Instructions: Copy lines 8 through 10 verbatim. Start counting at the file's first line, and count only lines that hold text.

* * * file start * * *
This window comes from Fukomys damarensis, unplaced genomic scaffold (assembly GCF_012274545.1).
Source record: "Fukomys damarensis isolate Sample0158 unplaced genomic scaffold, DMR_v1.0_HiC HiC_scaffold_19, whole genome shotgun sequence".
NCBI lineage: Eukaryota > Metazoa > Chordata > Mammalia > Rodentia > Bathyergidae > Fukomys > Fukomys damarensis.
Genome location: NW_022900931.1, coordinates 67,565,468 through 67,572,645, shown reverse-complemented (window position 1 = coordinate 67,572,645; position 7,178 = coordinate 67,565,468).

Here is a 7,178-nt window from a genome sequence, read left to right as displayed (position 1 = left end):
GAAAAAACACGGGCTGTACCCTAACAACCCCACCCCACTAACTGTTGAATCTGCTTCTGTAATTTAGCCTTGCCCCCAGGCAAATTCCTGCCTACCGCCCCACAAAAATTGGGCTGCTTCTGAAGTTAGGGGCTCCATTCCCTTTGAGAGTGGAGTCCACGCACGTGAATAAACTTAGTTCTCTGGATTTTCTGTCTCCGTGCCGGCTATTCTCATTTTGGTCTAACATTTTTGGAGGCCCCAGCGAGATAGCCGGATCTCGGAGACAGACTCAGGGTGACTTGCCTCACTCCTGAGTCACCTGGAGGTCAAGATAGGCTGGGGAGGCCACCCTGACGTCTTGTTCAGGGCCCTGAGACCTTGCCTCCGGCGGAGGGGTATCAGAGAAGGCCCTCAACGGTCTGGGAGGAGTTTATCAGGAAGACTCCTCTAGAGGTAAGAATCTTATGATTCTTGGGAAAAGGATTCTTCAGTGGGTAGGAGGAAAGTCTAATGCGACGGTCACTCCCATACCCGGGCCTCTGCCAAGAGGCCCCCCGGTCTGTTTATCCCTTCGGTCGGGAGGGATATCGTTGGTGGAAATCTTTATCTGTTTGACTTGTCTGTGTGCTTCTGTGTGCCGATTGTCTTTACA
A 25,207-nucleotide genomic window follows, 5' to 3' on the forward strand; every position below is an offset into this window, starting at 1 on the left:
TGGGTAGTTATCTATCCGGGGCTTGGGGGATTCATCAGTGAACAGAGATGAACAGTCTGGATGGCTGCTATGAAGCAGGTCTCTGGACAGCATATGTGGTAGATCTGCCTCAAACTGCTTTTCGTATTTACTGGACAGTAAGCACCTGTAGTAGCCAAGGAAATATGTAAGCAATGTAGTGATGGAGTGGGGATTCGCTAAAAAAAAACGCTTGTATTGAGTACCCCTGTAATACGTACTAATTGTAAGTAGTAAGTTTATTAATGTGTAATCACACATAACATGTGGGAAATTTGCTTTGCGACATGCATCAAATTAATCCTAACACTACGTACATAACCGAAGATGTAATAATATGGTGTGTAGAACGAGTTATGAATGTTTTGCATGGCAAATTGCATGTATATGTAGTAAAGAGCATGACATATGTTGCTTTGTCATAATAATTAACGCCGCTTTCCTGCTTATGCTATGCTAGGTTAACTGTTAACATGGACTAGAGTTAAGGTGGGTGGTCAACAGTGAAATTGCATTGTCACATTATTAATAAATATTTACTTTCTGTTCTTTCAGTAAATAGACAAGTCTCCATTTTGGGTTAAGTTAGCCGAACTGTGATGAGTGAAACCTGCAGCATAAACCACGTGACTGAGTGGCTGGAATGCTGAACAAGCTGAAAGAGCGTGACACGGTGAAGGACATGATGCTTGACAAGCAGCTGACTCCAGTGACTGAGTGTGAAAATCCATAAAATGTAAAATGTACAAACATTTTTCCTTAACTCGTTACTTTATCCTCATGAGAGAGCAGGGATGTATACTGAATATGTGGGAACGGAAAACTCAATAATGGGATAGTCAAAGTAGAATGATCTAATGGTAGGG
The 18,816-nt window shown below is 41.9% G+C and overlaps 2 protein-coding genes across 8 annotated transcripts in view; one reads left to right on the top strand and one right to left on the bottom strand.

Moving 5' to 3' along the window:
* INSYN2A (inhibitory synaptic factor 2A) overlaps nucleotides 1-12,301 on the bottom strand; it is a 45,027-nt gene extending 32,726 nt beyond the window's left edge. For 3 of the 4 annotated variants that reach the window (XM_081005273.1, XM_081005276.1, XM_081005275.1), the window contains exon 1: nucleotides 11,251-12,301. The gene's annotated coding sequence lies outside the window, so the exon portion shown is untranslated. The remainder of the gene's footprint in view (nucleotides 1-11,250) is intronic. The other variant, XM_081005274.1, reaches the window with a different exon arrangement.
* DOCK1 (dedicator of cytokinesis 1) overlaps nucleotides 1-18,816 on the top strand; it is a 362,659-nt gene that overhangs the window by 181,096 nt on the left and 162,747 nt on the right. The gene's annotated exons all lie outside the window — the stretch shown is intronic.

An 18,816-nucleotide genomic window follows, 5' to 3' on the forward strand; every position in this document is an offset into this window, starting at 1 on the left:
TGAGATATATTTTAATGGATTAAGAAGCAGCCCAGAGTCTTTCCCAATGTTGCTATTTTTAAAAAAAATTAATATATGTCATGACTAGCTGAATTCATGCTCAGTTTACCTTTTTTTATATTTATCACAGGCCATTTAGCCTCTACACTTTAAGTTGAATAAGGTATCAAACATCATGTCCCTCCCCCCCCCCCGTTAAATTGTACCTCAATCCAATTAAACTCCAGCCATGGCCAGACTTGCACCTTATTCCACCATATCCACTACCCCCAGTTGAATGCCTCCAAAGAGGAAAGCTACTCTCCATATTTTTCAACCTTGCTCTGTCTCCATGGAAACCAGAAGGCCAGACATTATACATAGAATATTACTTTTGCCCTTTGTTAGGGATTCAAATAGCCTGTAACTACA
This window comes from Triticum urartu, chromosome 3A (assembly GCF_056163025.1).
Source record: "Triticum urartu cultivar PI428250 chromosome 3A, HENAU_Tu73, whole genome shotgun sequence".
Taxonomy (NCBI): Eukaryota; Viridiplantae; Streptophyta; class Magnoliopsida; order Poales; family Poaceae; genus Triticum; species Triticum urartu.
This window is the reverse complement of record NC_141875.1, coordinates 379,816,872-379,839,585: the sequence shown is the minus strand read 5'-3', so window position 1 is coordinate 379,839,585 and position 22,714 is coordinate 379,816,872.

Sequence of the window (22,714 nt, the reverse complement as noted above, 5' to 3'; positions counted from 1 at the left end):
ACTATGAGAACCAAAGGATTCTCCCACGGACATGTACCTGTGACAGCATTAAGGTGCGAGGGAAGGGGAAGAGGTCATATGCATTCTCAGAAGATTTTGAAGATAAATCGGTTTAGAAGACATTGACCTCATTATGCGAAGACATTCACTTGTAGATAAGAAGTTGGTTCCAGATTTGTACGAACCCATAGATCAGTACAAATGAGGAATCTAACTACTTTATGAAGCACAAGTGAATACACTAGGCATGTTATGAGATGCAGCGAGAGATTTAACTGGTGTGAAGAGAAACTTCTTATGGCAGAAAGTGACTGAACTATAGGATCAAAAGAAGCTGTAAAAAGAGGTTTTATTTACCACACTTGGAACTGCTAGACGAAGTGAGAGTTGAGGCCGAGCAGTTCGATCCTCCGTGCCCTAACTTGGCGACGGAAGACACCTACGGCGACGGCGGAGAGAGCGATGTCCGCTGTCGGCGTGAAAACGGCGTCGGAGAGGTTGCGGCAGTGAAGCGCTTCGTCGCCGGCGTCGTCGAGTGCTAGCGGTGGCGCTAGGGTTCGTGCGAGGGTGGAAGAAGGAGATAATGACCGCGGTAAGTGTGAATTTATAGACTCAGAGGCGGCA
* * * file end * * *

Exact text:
TGGGTAGTTATCTATCCGGGGCTTGGGGGATTCATCAGTGAACAGAGATGAACAGTCTGGATGGCTGCTATGAAGCAGGTCTCTGGACAGCATATGTGGTAGATCTGCCTCAAACTGCTTTTCGTATTTACTGGACAGTAAGCACCTGTAGTAGCCAAGGAAATATGTAAGCAATGTAGTGATGGAGTGGGGATTCGCTAAAAAAAAACGCTTGTATTGAGTACCCCTGTAATACGTACTAATTGTAAGTAGTAAGTTTATTAATGTGTAATCACACATAACATGTGGGAAATTTGCTTTGCGACATGCATCAAATTAATCCTAACACTACGTACATAACCGAAGATGTAATAATATGGTGTGTAGAACGAGTTATGAATGTTTTGCATGGCAAATTGCATGTATATGTAGTAAAGAGCATGACATATGTTGCTTTGTCATAATAATTAACGCCGCTTTCCTGCTTATGCTATGCTAGGTTAACTGTTAACATGGACTAGAGTTAAGGTGGGTGGTCAACAGTGAAATTGCATTGTCACATTATTAATAAATATTTACTTTCTGTTCTTTCAGTAAATAGACAAGTCTCCATTTTGGGTTAAGTTAGCCGAACTGTGATGAGTGAAACCTGCAGCATAAACCACGTGACTGAGTGGCTGGAATGCTGAACAAGCTGAAAGAGCGTGACACGGTGAAGGACATGATGCTTGACAAGCAGCTGACTCCAGTGACTGAGTGTGAAAATCCATAAAATGTAAAATGTACAAACATTTTTCCTTAACTCGTTACTTTATCCTCATGAGAGAGCAGGGATGTATACTGAATATGTGGGAACGGAAAACTCAATAATGGGATAGTCAAAGTAGAATGATCTAATGGTAGGG
The 18,816-nt window shown below is 41.9% G+C and overlaps 2 protein-coding genes across 8 annotated transcripts in view; one reads left to right on the top strand and one right to left on the bottom strand.

Moving 5' to 3' along the window: